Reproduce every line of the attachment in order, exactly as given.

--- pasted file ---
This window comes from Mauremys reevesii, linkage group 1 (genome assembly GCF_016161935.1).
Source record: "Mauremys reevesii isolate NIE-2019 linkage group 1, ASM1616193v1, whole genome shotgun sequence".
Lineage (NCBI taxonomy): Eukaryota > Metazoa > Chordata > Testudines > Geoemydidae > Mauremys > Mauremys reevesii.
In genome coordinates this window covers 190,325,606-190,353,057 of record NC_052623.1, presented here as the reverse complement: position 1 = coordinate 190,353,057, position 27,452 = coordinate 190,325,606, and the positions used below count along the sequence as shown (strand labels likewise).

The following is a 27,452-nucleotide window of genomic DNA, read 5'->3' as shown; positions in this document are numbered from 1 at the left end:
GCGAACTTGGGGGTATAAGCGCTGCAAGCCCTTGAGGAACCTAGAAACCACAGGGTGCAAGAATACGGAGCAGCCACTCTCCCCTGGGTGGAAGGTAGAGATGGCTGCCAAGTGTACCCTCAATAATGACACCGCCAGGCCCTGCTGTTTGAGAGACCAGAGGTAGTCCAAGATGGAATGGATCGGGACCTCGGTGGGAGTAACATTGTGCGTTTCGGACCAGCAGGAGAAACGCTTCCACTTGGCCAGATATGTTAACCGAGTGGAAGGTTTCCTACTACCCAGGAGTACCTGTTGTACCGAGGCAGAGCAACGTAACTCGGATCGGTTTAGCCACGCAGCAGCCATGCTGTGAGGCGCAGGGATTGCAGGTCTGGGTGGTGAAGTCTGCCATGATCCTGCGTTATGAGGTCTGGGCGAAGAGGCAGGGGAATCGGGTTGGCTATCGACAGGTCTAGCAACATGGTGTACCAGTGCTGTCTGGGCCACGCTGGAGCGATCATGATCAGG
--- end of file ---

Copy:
This window comes from Mauremys reevesii, linkage group 1 (genome assembly GCF_016161935.1).
Source record: "Mauremys reevesii isolate NIE-2019 linkage group 1, ASM1616193v1, whole genome shotgun sequence".
Lineage (NCBI taxonomy): Eukaryota > Metazoa > Chordata > Testudines > Geoemydidae > Mauremys > Mauremys reevesii.
In genome coordinates this window covers 190,325,606-190,353,057 of record NC_052623.1, presented here as the reverse complement: position 1 = coordinate 190,353,057, position 27,452 = coordinate 190,325,606, and the positions used below count along the sequence as shown (strand labels likewise).

The following is a 27,452-nucleotide window of genomic DNA, read 5'->3' as shown; positions in this document are numbered from 1 at the left end:
GCGAACTTGGGGGTATAAGCGCTGCAAGCCCTTGAGGAACCTAGAAACCACAGGGTGCAAGAATACGGAGCAGCCACTCTCCCCTGGGTGGAAGGTAGAGATGGCTGCCAAGTGTACCCTCAATAATGACACCGCCAGGCCCTGCTGTTTGAGAGACCAGAGGTAGTCCAAGATGGAATGGATCGGGACCTCGGTGGGAGTAACATTGTGCGTTTCGGACCAGCAGGAGAAACGCTTCCACTTGGCCAGATATGTTAACCGAGTGGAAGGTTTCCTACTACCCAGGAGTACCTGTTGTACCGAGGCAGAGCAACGTAACTCGGATCGGTTTAGCCACGCAGCAGCCATGCTGTGAGGCGCAGGGATTGCAGGTCTGGGTGGTGAAGTCTGCCATGATCCTGCGTTATGAGGTCTGGGCGAAGAGGCAGGGGAATCGGGTTGGCTATCGACAGGTCTAGCAACATGGTGTACCAGTGCTGTCTGGGCCACGCTGGAGCGATCATGATCAGG